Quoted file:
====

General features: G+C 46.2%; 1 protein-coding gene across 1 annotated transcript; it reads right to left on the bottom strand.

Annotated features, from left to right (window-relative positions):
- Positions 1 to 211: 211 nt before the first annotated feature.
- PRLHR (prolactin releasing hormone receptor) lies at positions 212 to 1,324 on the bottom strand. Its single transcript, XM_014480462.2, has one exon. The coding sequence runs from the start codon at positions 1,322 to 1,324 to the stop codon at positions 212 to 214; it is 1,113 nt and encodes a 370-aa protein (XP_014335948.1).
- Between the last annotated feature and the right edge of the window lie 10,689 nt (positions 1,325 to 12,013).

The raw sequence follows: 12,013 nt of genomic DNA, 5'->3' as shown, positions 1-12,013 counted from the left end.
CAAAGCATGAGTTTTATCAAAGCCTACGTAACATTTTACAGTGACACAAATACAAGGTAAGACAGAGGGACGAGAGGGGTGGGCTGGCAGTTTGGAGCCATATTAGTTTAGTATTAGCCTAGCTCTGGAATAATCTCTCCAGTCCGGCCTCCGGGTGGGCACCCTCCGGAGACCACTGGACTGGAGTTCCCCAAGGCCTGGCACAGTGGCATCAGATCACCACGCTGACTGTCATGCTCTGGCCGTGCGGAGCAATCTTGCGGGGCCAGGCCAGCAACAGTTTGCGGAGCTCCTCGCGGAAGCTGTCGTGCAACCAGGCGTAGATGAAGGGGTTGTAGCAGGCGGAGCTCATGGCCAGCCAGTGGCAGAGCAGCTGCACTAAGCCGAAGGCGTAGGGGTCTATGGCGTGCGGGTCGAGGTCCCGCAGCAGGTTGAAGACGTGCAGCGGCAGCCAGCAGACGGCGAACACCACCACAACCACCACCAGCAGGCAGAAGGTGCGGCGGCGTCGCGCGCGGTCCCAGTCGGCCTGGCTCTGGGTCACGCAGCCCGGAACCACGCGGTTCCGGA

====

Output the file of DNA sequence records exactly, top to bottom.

General features: G+C 46.2%; 1 protein-coding gene across 1 annotated transcript; it reads right to left on the bottom strand.

Annotated features, from left to right (window-relative positions):
- Positions 1 to 211: 211 nt before the first annotated feature.
- PRLHR (prolactin releasing hormone receptor) lies at positions 212 to 1,324 on the bottom strand. Its single transcript, XM_014480462.2, has one exon. The coding sequence runs from the start codon at positions 1,322 to 1,324 to the stop codon at positions 212 to 214; it is 1,113 nt and encodes a 370-aa protein (XP_014335948.1).
- Between the last annotated feature and the right edge of the window lie 10,689 nt (positions 1,325 to 12,013).

The raw sequence follows: 12,013 nt of genomic DNA, 5'->3' as shown, positions 1-12,013 counted from the left end.
CAAAGCATGAGTTTTATCAAAGCCTACGTAACATTTTACAGTGACACAAATACAAGGTAAGACAGAGGGACGAGAGGGGTGGGCTGGCAGTTTGGAGCCATATTAGTTTAGTATTAGCCTAGCTCTGGAATAATCTCTCCAGTCCGGCCTCCGGGTGGGCACCCTCCGGAGACCACTGGACTGGAGTTCCCCAAGGCCTGGCACAGTGGCATCAGATCACCACGCTGACTGTCATGCTCTGGCCGTGCGGAGCAATCTTGCGGGGCCAGGCCAGCAACAGTTTGCGGAGCTCCTCGCGGAAGCTGTCGTGCAACCAGGCGTAGATGAAGGGGTTGTAGCAGGCGGAGCTCATGGCCAGCCAGTGGCAGAGCAGCTGCACTAAGCCGAAGGCGTAGGGGTCTATGGCGTGCGGGTCGAGGTCCCGCAGCAGGTTGAAGACGTGCAGCGGCAGCCAGCAGACGGCGAACACCACCACAACCACCACCAGCAGGCAGAAGGTGCGGCGGCGTCGCGCGCGGTCCCAGTCGGCCTGGCTCTGGGTCACGCAGCCCGGAACCACGCGGTTCCGGA